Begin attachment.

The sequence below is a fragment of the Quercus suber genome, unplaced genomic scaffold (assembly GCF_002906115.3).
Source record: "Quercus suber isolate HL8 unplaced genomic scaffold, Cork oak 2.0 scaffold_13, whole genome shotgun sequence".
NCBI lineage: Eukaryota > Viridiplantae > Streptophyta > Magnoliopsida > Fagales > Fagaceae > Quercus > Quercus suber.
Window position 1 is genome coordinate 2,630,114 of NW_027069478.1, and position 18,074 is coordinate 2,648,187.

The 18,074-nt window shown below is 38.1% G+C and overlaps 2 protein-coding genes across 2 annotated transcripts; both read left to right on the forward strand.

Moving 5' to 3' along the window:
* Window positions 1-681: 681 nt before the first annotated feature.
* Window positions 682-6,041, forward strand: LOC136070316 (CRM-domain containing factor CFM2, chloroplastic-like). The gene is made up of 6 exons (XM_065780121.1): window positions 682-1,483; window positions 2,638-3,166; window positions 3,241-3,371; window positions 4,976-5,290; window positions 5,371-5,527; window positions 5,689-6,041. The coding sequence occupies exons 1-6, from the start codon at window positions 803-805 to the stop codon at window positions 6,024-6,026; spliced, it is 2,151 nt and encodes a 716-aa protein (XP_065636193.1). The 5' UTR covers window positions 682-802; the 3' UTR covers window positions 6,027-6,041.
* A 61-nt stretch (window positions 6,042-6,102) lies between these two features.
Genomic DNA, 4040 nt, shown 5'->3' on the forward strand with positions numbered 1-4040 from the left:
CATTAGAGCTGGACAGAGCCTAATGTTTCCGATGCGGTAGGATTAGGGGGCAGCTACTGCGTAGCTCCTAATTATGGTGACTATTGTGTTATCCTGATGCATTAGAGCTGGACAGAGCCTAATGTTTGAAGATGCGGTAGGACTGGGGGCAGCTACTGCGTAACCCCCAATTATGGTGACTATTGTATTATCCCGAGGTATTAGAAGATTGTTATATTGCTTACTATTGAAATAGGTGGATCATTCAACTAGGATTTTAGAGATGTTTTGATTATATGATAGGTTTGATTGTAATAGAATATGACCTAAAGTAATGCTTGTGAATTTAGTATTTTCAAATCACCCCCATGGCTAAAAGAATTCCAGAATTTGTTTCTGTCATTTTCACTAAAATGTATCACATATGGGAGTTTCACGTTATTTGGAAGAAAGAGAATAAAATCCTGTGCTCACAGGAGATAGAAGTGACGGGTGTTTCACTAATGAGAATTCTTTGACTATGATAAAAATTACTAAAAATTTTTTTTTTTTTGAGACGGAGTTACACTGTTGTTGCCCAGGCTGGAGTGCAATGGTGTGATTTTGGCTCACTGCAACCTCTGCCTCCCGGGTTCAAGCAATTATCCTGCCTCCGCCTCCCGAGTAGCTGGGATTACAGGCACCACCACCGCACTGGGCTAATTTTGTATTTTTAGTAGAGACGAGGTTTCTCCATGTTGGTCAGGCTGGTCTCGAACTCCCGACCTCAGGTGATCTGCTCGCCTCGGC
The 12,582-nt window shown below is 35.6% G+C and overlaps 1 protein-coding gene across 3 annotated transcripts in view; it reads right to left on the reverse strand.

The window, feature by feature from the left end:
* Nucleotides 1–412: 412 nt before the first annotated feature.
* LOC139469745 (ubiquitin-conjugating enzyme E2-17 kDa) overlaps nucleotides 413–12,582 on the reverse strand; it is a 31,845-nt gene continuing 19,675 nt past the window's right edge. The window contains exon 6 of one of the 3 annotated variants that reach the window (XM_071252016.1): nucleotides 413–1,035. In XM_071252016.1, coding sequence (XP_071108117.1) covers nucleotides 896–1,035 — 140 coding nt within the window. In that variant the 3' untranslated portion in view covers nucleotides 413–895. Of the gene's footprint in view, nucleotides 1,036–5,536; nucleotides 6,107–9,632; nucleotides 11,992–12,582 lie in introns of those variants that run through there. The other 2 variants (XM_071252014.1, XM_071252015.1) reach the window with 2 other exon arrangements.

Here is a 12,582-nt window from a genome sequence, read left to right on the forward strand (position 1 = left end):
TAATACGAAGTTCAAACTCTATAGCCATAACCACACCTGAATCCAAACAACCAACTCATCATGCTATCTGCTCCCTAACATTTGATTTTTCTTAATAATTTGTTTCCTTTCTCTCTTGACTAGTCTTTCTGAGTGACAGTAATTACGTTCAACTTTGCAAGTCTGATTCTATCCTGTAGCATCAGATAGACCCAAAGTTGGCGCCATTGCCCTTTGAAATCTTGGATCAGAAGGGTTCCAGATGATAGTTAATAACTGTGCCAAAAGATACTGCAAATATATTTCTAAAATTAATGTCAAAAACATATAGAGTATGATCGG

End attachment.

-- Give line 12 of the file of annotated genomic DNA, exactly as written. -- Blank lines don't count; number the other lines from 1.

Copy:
The 12,582-nt window shown below is 35.6% G+C and overlaps 1 protein-coding gene across 3 annotated transcripts in view; it reads right to left on the reverse strand.